To suppress dissent and to implement the ideology of Hindutva – the definition of Indian culture only in terms of Hindu values – the Modi government has total control of the judiciary, law enforcement, and mass media. Across India, new citizen laws give preferred treatment to Hindus, Christians, and other religious minorities but exclude Muslims. Anyone deemed a non-citizen is judged to be in India illegally and can be sent to a detention centre.

Australian Greens spokesperson on foreign policy, Senator Janet Rice identifies Modi’s erosion of civil liberties, police oppression, persecution of religious minorities and of Indigenous peoples. Opinion in the London Economist says Narendra Modi threatens to turn India into a one-party state. NSW Greens MP David Shoebridge forecasts that India is becoming a fascist state.

Making friends with India to counter hostility from China does not excuse Morrison and his Ministers from ignoring these anti-democratic developments, including violence towards women plus cruelties in the embedded caste system. Millions of untouchables, the Dalits, continue to do work that Hindu society considers filthy. They must live outside the boundaries of villages and are not allowed to come near sources of drinking water used by other castes. They are not allowed to eat sitting next to a caste Hindu or to use the same utensils. Author Sujatha Gidla reports that every day in an Indian newspaper you can read of an untouchable beaten or killed for wearing sandals or for riding a bicycle.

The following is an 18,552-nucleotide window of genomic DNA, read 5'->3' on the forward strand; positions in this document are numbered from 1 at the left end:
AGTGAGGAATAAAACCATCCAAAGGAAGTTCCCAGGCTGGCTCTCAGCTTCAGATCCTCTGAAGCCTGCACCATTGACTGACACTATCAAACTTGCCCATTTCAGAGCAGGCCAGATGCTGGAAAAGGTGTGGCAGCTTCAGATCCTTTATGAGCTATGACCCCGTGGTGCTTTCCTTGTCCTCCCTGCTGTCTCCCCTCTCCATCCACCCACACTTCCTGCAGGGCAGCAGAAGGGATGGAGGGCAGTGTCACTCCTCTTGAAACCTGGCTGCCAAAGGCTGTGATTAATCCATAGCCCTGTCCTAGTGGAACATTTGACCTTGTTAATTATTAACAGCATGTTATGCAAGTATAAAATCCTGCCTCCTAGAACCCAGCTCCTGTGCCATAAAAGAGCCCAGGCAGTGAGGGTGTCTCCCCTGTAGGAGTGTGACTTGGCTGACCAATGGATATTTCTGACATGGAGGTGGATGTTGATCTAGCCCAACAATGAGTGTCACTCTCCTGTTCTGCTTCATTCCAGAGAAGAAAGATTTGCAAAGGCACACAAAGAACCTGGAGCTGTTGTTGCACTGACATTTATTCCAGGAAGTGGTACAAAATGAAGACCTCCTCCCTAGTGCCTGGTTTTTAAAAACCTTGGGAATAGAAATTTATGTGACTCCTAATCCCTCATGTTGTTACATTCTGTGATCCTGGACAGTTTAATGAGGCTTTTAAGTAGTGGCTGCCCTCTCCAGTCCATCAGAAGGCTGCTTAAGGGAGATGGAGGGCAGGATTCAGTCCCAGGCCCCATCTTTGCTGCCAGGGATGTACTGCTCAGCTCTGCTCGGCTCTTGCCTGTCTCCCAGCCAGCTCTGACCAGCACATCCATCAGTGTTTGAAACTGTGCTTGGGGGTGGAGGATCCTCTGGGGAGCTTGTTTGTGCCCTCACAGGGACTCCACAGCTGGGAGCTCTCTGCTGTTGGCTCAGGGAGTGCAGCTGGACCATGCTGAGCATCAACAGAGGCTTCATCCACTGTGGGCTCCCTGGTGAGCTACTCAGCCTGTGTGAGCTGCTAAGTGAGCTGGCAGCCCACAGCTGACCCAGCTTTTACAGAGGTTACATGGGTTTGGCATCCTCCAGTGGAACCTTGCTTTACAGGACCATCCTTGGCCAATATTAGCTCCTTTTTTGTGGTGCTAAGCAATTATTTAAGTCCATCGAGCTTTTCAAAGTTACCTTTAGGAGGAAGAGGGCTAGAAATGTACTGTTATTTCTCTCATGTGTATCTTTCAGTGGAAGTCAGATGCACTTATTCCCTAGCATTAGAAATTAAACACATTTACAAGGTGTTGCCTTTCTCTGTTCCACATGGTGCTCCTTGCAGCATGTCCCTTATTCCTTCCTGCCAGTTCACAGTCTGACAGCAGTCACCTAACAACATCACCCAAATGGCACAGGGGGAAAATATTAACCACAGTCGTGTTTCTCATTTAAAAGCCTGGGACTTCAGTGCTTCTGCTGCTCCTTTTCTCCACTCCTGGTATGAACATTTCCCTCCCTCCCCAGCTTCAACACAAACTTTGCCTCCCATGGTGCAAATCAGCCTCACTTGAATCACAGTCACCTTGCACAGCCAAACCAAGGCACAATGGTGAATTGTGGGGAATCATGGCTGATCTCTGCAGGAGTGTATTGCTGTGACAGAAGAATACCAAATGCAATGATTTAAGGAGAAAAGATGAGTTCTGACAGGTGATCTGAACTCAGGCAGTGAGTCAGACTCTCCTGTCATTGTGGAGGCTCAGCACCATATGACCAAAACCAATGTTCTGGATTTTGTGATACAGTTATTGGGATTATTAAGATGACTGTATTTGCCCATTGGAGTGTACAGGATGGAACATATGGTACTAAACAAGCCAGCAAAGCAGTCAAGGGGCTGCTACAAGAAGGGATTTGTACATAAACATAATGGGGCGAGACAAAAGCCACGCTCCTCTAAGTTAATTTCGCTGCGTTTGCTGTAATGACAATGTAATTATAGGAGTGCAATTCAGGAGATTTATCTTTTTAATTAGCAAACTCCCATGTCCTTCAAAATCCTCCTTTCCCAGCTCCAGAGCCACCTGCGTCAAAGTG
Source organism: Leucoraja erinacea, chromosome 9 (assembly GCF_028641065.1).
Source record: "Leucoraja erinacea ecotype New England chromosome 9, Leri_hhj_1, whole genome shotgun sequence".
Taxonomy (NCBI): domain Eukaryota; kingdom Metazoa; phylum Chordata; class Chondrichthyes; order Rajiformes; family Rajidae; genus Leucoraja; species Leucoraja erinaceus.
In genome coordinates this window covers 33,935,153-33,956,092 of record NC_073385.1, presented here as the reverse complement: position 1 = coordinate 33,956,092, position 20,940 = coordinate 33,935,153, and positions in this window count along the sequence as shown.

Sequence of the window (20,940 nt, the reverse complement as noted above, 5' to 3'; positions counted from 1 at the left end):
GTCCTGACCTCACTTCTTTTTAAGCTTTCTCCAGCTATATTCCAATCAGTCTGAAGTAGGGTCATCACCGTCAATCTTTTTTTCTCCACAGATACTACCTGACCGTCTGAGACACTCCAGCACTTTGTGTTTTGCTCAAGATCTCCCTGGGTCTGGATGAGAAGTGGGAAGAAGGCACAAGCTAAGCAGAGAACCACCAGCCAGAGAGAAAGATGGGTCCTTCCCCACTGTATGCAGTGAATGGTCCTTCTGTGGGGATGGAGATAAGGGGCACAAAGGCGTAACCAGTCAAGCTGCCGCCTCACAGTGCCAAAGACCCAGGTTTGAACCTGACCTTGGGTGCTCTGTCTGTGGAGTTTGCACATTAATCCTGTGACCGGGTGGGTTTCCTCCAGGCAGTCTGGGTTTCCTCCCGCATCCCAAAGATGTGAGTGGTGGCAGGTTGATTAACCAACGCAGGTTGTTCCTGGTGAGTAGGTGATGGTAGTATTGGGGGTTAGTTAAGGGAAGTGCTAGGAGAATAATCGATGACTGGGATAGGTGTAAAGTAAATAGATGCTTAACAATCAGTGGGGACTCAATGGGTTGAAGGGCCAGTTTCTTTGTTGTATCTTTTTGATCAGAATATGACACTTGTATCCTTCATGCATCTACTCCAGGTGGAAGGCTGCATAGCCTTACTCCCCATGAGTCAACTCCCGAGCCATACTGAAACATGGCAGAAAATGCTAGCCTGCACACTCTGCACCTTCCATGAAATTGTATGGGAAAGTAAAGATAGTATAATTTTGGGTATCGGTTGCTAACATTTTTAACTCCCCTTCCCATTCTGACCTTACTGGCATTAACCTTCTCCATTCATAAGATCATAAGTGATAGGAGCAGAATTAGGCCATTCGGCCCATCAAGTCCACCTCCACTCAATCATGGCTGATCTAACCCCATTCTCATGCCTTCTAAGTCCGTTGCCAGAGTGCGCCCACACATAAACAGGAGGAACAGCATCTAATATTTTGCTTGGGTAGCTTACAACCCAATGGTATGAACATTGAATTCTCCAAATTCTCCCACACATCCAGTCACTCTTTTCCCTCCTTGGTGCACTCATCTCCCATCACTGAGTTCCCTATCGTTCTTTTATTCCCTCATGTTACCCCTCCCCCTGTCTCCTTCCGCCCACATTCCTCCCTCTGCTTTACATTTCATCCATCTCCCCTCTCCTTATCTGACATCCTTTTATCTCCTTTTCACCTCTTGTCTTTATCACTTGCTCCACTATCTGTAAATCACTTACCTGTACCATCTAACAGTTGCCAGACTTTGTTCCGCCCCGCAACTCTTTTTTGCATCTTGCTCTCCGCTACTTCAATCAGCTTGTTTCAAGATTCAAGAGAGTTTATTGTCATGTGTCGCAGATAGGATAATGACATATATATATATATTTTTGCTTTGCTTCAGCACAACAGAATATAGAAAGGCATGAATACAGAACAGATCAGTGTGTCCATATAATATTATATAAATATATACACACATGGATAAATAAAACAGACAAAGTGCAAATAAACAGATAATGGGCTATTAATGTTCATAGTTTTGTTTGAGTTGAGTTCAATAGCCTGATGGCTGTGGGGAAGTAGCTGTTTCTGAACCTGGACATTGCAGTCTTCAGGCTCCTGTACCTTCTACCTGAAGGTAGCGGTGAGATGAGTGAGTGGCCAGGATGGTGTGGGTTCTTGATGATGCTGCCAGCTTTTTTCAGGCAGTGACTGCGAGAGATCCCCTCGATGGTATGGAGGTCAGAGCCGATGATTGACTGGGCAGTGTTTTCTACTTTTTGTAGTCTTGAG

Support for Israel, Disdain for Palestinians

Commitment to human rights requires consistency but the only obvious consistency in Australia’s foreign policy is that it always does what the US and Israel want, irrespective of the rights and interests of Palestinians.

In June 2020 at the UN, Australia refused to condemn Israel’s proposal to annex over one-third of the Palestinian West Bank. Most European countries and the developing world voted for the UN motion condemning annexation but Australia along with the Marshall Islands voted against, even though Foreign Minister Payne had insisted that Australia preserves peace, promotes human rights, and the rule of law.

In the same June 2020 UN sessions, Australia and the Marshall Islands also opposed UN Human Rights Council resolutions for Palestinian self-determination, against Israeli settlements and settler violence, and on Israeli human rights abuses in the Palestinian territories.

Ben Saul, Professor of International Law at the University of Sydney judged annexation a reversion to the pre-1945 law of the jungle where violence not law prevailed, and people everywhere were fair game to predatory neighbours. He identified annexation as a crime of aggression under customary international law, hence the challenge for an Australian government to warn Israel that if annexation proceeded, it could impose sanctions on Israeli banks, travel bans on Israeli leaders, and an arms embargo.

When Russia seized Ukrainian Crimea, Australia imposed sanctions on Russia, but it seems unimaginable that the government would take the same stand against Israel.

Armed with a chutzpah smirk, Australia seems unembarrassed when appearing in international forums that consider human rights and the rules of international law.

Prime Minister Morrison’s silence about human rights abuses by friends, but his pride in posing as a champion of those rights in relation to enemies, is ‘without distinction’. His selective interest in human rights leaves Australia vulnerable to the accusation, ‘put your own house in order before making criticism of others.’